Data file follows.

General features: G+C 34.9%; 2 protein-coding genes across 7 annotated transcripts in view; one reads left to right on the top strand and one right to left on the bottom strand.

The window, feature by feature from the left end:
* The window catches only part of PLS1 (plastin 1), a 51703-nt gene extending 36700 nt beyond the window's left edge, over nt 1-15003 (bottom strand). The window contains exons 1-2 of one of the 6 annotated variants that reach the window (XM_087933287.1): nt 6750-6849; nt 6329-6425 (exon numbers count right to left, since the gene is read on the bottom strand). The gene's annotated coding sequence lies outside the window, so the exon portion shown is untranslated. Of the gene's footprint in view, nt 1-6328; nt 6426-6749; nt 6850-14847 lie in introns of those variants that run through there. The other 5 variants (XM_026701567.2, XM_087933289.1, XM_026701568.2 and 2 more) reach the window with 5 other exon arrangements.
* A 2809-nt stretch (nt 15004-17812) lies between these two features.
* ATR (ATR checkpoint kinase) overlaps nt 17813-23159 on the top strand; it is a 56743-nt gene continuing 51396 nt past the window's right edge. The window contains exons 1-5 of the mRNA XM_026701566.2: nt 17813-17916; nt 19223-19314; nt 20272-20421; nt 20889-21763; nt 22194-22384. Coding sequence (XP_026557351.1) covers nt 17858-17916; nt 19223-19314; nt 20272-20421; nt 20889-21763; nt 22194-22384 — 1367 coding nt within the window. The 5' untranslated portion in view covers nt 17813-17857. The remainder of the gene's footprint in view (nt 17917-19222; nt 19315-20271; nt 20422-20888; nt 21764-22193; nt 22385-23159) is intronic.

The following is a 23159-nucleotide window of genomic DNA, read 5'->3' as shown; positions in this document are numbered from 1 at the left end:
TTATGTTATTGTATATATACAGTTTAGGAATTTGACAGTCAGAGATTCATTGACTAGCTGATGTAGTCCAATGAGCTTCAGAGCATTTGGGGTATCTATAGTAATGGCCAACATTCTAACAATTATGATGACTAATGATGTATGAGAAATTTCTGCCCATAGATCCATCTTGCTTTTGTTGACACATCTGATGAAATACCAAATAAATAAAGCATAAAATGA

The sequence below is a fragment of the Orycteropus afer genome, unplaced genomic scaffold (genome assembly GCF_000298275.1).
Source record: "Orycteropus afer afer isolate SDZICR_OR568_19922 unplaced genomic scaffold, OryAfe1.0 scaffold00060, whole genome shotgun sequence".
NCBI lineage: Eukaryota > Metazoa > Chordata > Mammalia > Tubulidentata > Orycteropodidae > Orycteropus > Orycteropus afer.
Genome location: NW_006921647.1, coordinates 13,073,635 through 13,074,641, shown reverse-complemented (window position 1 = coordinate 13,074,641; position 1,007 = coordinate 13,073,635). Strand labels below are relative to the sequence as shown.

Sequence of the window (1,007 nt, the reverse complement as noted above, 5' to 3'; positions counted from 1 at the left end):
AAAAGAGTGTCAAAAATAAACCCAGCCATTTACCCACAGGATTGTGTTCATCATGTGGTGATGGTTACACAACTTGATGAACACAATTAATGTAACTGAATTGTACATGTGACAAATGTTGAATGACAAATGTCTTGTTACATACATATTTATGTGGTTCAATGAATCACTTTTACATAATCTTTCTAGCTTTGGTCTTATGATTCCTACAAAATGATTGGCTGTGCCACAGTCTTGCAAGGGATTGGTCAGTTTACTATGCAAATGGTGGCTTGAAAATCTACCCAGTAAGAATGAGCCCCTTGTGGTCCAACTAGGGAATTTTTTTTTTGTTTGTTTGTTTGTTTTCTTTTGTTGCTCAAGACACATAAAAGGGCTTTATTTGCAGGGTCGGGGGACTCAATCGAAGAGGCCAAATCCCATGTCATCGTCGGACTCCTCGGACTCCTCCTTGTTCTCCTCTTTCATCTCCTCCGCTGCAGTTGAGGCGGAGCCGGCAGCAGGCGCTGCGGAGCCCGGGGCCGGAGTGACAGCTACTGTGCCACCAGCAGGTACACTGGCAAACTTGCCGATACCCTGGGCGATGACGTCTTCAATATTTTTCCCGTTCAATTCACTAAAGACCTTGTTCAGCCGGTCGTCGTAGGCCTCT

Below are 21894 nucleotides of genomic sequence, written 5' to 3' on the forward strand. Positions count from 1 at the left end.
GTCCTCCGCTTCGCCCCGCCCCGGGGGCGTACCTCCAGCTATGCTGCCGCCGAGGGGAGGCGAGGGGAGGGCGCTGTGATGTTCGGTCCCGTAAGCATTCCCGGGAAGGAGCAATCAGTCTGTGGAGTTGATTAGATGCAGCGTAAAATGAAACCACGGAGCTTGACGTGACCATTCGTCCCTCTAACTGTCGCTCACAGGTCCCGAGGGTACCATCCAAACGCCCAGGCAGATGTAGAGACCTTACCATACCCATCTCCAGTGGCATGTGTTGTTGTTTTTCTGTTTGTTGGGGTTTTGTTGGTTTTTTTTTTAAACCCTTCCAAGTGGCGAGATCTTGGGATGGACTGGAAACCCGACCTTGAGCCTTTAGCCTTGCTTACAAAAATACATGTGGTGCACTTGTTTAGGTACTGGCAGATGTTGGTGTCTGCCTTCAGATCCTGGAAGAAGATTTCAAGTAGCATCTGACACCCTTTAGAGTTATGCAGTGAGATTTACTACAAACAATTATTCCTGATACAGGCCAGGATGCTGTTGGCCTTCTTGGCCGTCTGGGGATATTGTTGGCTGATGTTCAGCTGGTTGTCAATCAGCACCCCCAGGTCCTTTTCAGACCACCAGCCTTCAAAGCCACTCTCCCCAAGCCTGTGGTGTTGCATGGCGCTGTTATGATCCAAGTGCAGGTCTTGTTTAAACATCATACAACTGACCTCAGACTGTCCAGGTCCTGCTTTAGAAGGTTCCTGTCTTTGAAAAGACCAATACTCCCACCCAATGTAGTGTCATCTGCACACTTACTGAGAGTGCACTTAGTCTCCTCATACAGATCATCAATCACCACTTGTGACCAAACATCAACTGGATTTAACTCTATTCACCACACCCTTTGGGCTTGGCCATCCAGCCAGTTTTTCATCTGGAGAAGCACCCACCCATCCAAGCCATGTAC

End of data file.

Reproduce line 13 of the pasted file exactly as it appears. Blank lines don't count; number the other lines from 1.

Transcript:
AAAAGAGTGTCAAAAATAAACCCAGCCATTTACCCACAGGATTGTGTTCATCATGTGGTGATGGTTACACAACTTGATGAACACAATTAATGTAACTGAATTGTACATGTGACAAATGTTGAATGACAAATGTCTTGTTACATACATATTTATGTGGTTCAATGAATCACTTTTACATAATCTTTCTAGCTTTGGTCTTATGATTCCTACAAAATGATTGGCTGTGCCACAGTCTTGCAAGGGATTGGTCAGTTTACTATGCAAATGGTGGCTTGAAAATCTACCCAGTAAGAATGAGCCCCTTGTGGTCCAACTAGGGAATTTTTTTTTTGTTTGTTTGTTTGTTTTCTTTTGTTGCTCAAGACACATAAAAGGGCTTTATTTGCAGGGTCGGGGGACTCAATCGAAGAGGCCAAATCCCATGTCATCGTCGGACTCCTCGGACTCCTCCTTGTTCTCCTCTTTCATCTCCTCCGCTGCAGTTGAGGCGGAGCCGGCAGCAGGCGCTGCGGAGCCCGGGGCCGGAGTGACAGCTACTGTGCCACCAGCAGGTACACTGGCAAACTTGCCGATACCCTGGGCGATGACGTCTTCAATATTTTTCCCGTTCAATTCACTAAAGACCTTGTTCAGCCGGTCGTCGTAGGCCTCT